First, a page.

Industrious. Resourceful. Creative. A Representation of Africa.
Author: Jaz Hurwitz
We Africans are industrious people, the kind of people that know the meaning of hard work and making a plan. Walking along the busy city streets one can easily get lost in the chaos that surrounds any urban metropolis but if you just take a second and pause, take in the sounds from the Cameroonian club, the smells from shisa inyama – local bbq (if you can resist you have special powers) the names of shops and design of their signage and flyers you truly do notice the abundance of cultures and influences, not only from the African continent but from around the globe.
From urban art projects of 7 story murals in pretty dangerous areas of the city that brighten up a once gloomy street through to hipster coffee bars complete with cottage pane windows and exposed Edison light bulbs to the traditional markets where weavers recycle old bike tyres to make flip flops, the list is endless.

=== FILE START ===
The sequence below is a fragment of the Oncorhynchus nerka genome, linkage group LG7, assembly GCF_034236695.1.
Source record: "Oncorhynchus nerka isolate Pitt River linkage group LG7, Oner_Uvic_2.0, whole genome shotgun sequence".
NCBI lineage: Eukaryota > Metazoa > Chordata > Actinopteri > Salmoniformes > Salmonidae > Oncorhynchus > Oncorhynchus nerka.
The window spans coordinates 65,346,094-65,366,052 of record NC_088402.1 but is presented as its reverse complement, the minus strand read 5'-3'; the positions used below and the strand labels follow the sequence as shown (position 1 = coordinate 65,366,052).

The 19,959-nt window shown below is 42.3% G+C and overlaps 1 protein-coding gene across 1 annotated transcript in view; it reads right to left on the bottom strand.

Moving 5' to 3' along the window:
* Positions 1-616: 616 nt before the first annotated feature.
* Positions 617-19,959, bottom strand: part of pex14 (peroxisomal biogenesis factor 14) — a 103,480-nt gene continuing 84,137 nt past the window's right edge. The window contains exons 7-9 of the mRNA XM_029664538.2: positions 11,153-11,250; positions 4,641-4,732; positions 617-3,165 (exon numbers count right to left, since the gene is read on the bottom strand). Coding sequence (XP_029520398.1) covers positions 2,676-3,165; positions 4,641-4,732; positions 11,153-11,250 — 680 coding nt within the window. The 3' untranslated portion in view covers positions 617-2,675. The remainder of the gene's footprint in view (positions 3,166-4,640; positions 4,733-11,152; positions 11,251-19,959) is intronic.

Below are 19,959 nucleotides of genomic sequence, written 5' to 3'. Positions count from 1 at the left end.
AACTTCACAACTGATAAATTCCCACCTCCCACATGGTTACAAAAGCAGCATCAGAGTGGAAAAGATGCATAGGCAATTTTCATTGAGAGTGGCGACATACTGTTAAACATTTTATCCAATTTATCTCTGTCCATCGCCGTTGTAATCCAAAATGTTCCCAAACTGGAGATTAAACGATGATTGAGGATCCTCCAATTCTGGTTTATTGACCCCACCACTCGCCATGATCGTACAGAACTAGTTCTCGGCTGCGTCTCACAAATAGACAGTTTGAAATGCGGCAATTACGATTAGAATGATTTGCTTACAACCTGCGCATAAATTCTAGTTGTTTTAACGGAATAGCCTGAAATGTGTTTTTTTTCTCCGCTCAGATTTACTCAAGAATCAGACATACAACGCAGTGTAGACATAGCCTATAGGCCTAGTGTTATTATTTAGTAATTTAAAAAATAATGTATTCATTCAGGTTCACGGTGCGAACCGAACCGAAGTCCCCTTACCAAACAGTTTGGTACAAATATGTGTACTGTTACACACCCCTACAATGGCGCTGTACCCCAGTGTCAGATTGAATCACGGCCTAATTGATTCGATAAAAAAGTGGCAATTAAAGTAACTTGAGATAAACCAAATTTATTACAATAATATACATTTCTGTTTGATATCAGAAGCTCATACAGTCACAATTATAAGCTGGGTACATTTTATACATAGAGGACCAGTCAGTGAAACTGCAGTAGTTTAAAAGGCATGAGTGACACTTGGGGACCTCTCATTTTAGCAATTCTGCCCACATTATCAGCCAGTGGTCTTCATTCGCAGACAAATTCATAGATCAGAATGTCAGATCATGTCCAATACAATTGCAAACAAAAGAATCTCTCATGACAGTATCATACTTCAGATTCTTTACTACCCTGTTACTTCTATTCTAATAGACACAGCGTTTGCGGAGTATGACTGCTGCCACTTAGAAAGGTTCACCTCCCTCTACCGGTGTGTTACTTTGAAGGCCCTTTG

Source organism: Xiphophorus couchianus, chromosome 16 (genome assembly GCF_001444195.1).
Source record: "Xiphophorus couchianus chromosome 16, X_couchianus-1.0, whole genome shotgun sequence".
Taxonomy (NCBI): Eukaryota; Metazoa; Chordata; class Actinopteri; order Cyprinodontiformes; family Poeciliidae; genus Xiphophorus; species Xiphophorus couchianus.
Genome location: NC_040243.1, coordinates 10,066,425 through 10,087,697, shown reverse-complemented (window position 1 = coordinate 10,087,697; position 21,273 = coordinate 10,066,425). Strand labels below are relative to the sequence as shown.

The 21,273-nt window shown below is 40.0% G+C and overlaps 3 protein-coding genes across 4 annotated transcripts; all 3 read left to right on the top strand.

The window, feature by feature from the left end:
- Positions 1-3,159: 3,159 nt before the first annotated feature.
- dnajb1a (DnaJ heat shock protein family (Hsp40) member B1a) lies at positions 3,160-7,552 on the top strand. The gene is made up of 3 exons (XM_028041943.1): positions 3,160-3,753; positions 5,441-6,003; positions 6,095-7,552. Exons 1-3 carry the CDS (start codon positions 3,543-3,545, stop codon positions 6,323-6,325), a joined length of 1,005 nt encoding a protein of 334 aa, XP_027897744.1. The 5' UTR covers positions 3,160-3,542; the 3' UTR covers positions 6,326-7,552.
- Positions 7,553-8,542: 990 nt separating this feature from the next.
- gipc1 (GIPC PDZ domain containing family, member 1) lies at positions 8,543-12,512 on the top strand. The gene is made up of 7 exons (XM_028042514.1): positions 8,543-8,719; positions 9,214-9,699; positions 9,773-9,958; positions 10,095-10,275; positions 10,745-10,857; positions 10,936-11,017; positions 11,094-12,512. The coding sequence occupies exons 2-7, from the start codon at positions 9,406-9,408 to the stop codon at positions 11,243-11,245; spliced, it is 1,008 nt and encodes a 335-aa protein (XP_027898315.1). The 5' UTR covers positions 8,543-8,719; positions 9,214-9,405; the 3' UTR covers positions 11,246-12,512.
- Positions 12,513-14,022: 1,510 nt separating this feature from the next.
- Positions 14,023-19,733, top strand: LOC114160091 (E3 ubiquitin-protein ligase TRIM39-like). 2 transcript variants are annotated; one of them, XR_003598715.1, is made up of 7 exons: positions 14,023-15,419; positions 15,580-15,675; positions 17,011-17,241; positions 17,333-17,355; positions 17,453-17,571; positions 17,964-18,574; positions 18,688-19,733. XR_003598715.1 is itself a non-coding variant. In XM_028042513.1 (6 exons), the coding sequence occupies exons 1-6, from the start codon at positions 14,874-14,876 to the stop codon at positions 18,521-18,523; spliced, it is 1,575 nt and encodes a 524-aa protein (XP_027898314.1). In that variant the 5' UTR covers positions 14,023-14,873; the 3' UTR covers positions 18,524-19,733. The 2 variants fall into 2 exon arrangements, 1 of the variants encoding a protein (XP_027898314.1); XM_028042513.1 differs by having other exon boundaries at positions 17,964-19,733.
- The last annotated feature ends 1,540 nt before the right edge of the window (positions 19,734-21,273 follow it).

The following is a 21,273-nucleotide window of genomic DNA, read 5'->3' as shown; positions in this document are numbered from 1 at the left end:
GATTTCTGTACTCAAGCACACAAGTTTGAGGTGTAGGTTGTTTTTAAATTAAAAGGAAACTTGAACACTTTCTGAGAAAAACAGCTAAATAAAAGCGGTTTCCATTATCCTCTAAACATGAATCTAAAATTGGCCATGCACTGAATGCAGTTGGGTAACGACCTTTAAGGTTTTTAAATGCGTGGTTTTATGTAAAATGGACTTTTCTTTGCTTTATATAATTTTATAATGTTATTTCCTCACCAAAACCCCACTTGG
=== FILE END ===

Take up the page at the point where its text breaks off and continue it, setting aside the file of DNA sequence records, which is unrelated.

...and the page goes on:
Traditional crafts transformed into contemporary pieces that hold up on the world stage. Creativity is a constantly evolving entity that no one can ever own but only contribute to its evolution
An abundance in Africa
One thing is for sure Africa is abundant with techniques, textiles and tradesmen that inspire designers around the globe and who are at the top of their game, from fashion to furniture.
The more South Africa opens itself up to the world and the more exposure we get to new technologies, the more industrious we become to finding creative solutions to everyday challenges that not only we as Africans face but other 3rd world developing countries do to. Let’s not forget the beauty in the mundane that often gets overlooked but could be the next step in a chain of evolutionary events.
And whilst we are a nation of such contrast, extreme wealth and extreme poverty, ancient traditions and modern customs, (rituals) not everything is black and white, Africa is a melting pot where our cultures and influences are fused together to create a new breed of African, where ‘African’ is not defined by the color of your skin but your contribution to the human race.